By the time the band kicked off their set with “White and Lazy,” John in particular was shitfaced drunk and trying to cozy up to a woman stage right he claimed had some sort of thing with one of the guys. Gary, meanwhile, only needed to hear one song. “The Replacements stink!” he pronounced. “Fuckin’ phony rock and roll. I need more cigarettes,” and off he went to drink at the bar. “Don't break your neck when you fall down laughing!” Tim called after him.
As the band waited for the lights to be turned up on stage so they could see better, somebody kept screaming, “Shutup!” again and again. “What’s his problem?” Otto wondered aloud. Tim barely had time to reply before the second number got going. “He’s just shoutin’ out a request; John sez that’s part of the fun.” By the time the Mats had crashed through their third song, Otto was hollering for Motörhead while Westerberg faux-crooned, “I’ve had a hell of a night.”
Tim smiled. This was going to be a hell of a night. The band was in good spirits and firing on all cylinders. Otto had volunteered to make regular runs for beer that Gary would order for them whenever he saw Otto coming, and Tim was glad Otto decided to go on the first of these as the initial chords to a song Tim had never heard before inexplicably sent him into a full body shiver. “Look me in the eye, then tell me that I’m satisfied.” He was a fan of the Replacements for the raw energy and reckless abandon that came through even on their records, but this slower open-gut gusher hit him hard, so he was happy he could close his eyes and sink into himself. “I’m so, I’m so unsatisfied.”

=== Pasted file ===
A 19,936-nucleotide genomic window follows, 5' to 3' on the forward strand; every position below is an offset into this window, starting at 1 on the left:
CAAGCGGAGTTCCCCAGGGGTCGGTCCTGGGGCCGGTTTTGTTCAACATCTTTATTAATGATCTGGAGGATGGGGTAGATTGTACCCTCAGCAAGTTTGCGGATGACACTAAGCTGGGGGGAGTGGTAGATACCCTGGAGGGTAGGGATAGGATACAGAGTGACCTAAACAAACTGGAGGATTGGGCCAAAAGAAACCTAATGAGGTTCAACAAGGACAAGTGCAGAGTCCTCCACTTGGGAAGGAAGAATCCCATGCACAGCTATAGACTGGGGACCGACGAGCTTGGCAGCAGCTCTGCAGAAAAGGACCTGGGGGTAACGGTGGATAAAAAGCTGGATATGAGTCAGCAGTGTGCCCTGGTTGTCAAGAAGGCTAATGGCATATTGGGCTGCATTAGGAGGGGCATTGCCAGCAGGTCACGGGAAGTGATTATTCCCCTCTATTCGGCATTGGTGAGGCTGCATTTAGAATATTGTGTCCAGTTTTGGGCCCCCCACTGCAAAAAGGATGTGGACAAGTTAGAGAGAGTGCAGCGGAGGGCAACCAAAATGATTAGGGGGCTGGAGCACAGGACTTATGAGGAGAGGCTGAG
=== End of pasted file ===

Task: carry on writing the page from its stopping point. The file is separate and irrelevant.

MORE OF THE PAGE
Tim wasn’t sure when, but at some point the woman up front had decided to dance with John. Eventually, though, either the novelty had worn off or she was too tired to keep up with him, and Tim noticed she was trying to head back to the stage, but John had grabbed her by the arm and wouldn’t let go. Extremely agitated, she started yelling at him, and before Tim could get over there, a bouncer separated them and was in John’s face. Uncharacteristically, his brother continued being an asshole, firing back at the big man like he was the one who outweighed the other by well over 100 pounds. The guy was dragging John away by the shirt when Tim finally made it through the crowd.
Stuck in the middle between them, he begged, “Please, please! He’s my brother. We’ll leave. I’m sorry. Really. Please!” The guy released John with a shove, threatening, “Go! While you can!” Tim motioned for Otto to get Gary while he pushed John (who was twisting his head back to bark, “I’m a customer!” and, then, “I’m gonna kick your door down!”) towards the entrance. As he was escorting John out, the band appropriately enough finished “Take Me Down to the Hospital.” John managed to turn himself around and, staring straight at the bouncer, let out a resounding “Fuck you!” that echoed across the whole place.